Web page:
Breaking
Through Barriers
IN mTBI Care

Research Has Identified Numerous Challenges Associated With Managing mTBI In The ED

Patient Assessment Challenges

Patient Assessment Challenges

  • Current tools not specifically targeted for mTBI assessment.
  • Reliance on CT to rule out injury.
Patient Care Challenges

Patient Care Challenges

  • mTBI can be associated with long-term functional impairments.1,2
  • Patients may receive limited education at discharge.3
  • Patients may not receive follow-up care.3

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CHALLENGES

9%

OF CT SCANS FOR PATIENTS WITH SUSPECTED TBI INDICATE INTRACRANIAL BLEEDING AND/OR SKULL FRACTURE.4

 

“The number of negative head CT scans represents
high-volume, high-cost, but low-value testing—not to
mention increasingly recognized radiation risk.”4
–  Korley et al. 

27%

OF mTBI PATIENTS WITH NORMAL HEAD CT SCANS HAD TRAUMA-RELATED ABNORMALITIES ON MAGNETIC RESONANCE IMAGES.5

 

“[CT-occult injuries] without significant hemorrhage but that nevertheless correlate with a range of clinical deficits… can cause chronic sequelae and impairment, and pose unique challenges to TBI diagnosis and severity stratification.”5
– Yuh et al.

REVIEWERS CAUTION AGAINST CT SCAN AS INDEPENDENT INDICATOR OF BRAIN INJURY7

Researchers advise that non-invasive tests based on physical signs—including identifying signs of brain injury on a CT scan—are not sufficiently sensitive to identify increased intracranial pressure (ICP) and should not be used independently to rule out the condition.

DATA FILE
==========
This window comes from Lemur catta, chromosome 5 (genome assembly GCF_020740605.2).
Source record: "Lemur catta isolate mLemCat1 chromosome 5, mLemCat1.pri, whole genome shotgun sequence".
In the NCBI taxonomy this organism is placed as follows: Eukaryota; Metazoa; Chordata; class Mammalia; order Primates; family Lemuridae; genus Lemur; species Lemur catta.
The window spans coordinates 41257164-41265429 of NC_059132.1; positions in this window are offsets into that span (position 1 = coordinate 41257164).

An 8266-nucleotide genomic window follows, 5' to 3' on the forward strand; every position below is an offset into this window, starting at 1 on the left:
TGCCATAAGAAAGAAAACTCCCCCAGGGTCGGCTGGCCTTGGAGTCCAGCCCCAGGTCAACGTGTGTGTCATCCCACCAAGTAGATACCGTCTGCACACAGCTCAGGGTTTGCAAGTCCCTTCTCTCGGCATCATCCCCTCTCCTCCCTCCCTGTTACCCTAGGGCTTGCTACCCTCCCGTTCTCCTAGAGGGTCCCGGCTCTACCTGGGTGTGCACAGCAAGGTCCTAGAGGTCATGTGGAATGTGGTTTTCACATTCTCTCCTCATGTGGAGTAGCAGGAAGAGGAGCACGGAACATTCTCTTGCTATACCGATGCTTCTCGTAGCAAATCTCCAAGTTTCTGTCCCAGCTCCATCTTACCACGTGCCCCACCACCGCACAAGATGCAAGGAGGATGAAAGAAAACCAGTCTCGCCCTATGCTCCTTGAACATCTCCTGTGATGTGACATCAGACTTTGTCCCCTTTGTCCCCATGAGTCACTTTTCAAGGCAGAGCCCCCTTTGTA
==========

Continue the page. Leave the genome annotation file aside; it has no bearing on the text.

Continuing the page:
”Novel diagnostic tests are needed to improve ED diagnosis and management of TBI, offering the
potential to boost performance metrics without relying on head CT scans.”4
– Korley et al.
 

Current TBI Evaluation Options


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  • Low sensitivity or specificity
  • Designed to assess level of consciousness 
  • Can be impeded by several patient factors—eg, intoxication, shock, sedation
  • Limited capability beyond identification of vascular brain injury (hemorrhage) and incapable of identifying parenchymal injury associated with mTBI, including gliding contusions and axonal shear injury.5,6
  • 91% negative in TBI assessment.4
  • A head CT and related steps as part of mTBI evaluation in the ED takes 151 minutes which adds time to the visit and requires additional resources.10
  • Exposes patients to harmful radiation, effectively a dose of 2 mSv.
    • The radiation dose of head CT is equivalent to 100 times the radiation dose of a single skull X-ray. 11,12